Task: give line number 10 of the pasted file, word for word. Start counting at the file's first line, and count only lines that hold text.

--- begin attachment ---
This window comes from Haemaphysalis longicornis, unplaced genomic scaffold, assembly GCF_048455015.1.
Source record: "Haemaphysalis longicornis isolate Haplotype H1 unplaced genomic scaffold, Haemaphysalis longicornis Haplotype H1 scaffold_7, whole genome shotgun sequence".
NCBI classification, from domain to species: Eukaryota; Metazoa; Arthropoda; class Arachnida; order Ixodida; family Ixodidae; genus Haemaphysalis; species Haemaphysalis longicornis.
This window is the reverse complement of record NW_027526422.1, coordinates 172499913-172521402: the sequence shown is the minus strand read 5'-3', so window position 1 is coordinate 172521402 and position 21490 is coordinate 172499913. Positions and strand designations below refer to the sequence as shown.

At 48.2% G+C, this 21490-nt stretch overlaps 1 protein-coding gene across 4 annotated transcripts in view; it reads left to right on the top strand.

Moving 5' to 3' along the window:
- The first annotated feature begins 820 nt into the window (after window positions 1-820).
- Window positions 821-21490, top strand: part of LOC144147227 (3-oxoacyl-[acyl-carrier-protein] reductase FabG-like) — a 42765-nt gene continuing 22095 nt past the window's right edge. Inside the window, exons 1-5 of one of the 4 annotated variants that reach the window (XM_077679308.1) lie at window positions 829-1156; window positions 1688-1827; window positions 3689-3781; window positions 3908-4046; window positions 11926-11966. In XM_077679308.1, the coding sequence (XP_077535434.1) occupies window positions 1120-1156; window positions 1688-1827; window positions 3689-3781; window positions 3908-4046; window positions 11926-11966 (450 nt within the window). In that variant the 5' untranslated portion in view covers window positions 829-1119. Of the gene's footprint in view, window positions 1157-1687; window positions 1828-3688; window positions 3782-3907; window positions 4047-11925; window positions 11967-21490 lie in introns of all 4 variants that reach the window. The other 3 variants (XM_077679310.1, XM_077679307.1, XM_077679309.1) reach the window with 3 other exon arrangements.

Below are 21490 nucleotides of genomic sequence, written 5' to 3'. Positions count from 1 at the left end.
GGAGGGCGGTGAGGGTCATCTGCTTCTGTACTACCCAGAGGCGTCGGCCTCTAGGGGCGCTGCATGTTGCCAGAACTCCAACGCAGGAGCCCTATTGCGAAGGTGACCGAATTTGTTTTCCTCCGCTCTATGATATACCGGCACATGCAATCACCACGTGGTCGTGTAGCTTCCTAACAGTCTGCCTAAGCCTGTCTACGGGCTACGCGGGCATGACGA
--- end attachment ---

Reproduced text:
GGAGGGCGGTGAGGGTCATCTGCTTCTGTACTACCCAGAGGCGTCGGCCTCTAGGGGCGCTGCATGTTGCCAGAACTCCAACGCAGGAGCCCTATTGCGAAGGTGACCGAATTTGTTTTCCTCCGCTCTATGATATACCGGCACATGCAATCACCACGTGGTCGTGTAGCTTCCTAACAGTCTGCCTAAGCCTGTCTACGGGCTACGCGGGCATGACGA